Santander UK credit rating downgraded by Moody’s

Last week the ratings agency Moody’s downgraded the credit rating of 16 Spanish banks.  This included Santander.  The UK arm of Santander was downgraded to A2.  This is one level higher than the Spanish parent bank.  
The reasons given by Moody’s for the cut include adverse operating conditions, and the Spanish government’s reduced ability to provide support to the banks.  
As Greece becomes subject to more speculation that it will leave the Euro, there are fears that Spain would be among the first casualties of the resulting fall-out.  
In a statement Santander commented:
“Santander UK plc operates under a subsidiary model, which means we are self-sufficient and operate on a standalone basis.  Our funding, liquidity and capital is managed in the UK independently from our Spanish parent company.  Santander UK remains firmly focused on the UK with around 90 per cent of the balance sheet UK-related, with the non UK elements of our balance sheet related largely to US liquid assets.  Our exposure to Europe amounts to less than 1 per cent of our total assets.”
Despite the downgrading, most commentators believe that Santander UK is in a stable financial position and is not threatened by the current difficulties in the Eurozone.  Santander UK is regulated by the FSA and would have access to Bank of England emergency funds in the unlikely case that it needed to.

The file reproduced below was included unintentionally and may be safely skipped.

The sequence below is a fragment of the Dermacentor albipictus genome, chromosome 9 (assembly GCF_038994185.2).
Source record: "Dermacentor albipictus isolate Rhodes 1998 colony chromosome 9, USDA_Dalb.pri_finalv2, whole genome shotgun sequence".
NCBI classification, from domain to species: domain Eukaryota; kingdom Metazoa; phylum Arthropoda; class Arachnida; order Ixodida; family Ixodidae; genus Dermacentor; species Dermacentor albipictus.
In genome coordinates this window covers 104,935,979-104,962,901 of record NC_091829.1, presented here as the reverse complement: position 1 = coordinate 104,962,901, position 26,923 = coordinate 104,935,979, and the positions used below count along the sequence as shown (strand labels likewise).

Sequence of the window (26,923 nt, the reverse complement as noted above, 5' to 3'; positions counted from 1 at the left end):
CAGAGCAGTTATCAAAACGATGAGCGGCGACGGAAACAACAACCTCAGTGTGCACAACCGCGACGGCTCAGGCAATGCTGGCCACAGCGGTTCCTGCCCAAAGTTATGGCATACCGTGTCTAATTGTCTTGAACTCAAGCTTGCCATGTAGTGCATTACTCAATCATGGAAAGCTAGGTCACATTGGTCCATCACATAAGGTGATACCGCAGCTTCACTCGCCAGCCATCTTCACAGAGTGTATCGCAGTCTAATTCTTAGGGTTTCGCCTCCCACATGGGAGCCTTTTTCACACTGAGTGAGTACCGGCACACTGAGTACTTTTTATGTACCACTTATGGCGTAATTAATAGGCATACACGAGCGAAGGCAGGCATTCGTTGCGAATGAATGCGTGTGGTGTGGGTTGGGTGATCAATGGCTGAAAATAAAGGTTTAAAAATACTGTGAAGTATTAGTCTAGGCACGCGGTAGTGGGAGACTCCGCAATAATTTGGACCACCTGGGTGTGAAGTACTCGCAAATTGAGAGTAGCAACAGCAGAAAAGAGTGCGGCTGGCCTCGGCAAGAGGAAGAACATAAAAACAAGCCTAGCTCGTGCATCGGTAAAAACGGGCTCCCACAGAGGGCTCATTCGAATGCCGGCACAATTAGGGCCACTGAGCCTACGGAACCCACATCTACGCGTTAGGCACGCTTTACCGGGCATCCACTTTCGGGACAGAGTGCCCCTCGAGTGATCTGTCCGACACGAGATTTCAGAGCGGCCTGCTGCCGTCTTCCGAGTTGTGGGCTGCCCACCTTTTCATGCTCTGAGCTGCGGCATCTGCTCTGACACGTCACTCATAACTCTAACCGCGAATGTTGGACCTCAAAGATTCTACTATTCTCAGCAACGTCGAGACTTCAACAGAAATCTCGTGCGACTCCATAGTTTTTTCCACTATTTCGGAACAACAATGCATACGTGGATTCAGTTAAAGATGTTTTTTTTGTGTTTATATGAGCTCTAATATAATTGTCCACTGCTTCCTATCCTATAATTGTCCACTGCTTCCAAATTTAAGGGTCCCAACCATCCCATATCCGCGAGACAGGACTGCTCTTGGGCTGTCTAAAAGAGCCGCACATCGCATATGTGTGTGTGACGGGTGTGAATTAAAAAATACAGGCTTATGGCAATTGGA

The result of the credit rating cut may be that it becomes more difficult for those trying to get a mortgage as it leads to an increased cost of lending and so lending criteria is tightened.  However, with the economic situation as it is at the moment, this could be an issue with all UK banks.  In recent months the interest rates on mortgages have risen as banks have funding conditions in Europe have tightened.  
Although speculation over the possibility of Greece exiting the Euro is already making waves in the economic credibility of other banking systems, at the moment the UK situation is looking stable, and more likely to be able to weather the crisis.  Despite this, the fears are affecting availability of credit, and therefore the ease of obtaining and cost of mortgages.  
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